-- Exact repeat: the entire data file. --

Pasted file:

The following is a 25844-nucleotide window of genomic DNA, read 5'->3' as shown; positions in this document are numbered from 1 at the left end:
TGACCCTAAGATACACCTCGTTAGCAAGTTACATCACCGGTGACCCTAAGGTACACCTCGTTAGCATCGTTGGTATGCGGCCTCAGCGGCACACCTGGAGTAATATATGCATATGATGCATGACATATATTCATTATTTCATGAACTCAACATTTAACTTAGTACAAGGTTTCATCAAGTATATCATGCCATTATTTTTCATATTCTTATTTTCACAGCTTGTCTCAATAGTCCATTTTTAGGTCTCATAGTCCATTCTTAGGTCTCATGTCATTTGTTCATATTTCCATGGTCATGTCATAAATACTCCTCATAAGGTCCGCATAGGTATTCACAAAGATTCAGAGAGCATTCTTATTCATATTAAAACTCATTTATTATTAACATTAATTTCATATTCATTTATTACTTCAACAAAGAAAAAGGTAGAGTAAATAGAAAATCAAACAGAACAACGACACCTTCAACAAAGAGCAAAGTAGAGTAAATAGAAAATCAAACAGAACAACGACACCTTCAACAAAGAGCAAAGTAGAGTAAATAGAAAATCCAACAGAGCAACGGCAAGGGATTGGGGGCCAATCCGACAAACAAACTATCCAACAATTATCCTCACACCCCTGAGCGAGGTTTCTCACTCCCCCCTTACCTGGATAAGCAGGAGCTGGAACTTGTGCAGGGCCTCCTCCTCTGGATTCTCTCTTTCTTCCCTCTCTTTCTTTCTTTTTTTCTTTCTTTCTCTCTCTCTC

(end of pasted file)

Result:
The following is a 25844-nucleotide window of genomic DNA, read 5'->3' as shown; positions in this document are numbered from 1 at the left end:
TGACCCTAAGATACACCTCGTTAGCAAGTTACATCACCGGTGACCCTAAGGTACACCTCGTTAGCATCGTTGGTATGCGGCCTCAGCGGCACACCTGGAGTAATATATGCATATGATGCATGACATATATTCATTATTTCATGAACTCAACATTTAACTTAGTACAAGGTTTCATCAAGTATATCATGCCATTATTTTTCATATTCTTATTTTCACAGCTTGTCTCAATAGTCCATTTTTAGGTCTCATAGTCCATTCTTAGGTCTCATGTCATTTGTTCATATTTCCATGGTCATGTCATAAATACTCCTCATAAGGTCCGCATAGGTATTCACAAAGATTCAGAGAGCATTCTTATTCATATTAAAACTCATTTATTATTAACATTAATTTCATATTCATTTATTACTTCAACAAAGAAAAAGGTAGAGTAAATAGAAAATCAAACAGAACAACGACACCTTCAACAAAGAGCAAAGTAGAGTAAATAGAAAATCAAACAGAACAACGACACCTTCAACAAAGAGCAAAGTAGAGTAAATAGAAAATCCAACAGAGCAACGGCAAGGGATTGGGGGCCAATCCGACAAACAAACTATCCAACAATTATCCTCACACCCCTGAGCGAGGTTTCTCACTCCCCCCTTACCTGGATAAGCAGGAGCTGGAACTTGTGCAGGGCCTCCTCCTCTGGATTCTCTCTTTCTTCCCTCTCTTTCTTTCTTTTTTTCTTTCTTTCTCTCTCTCTC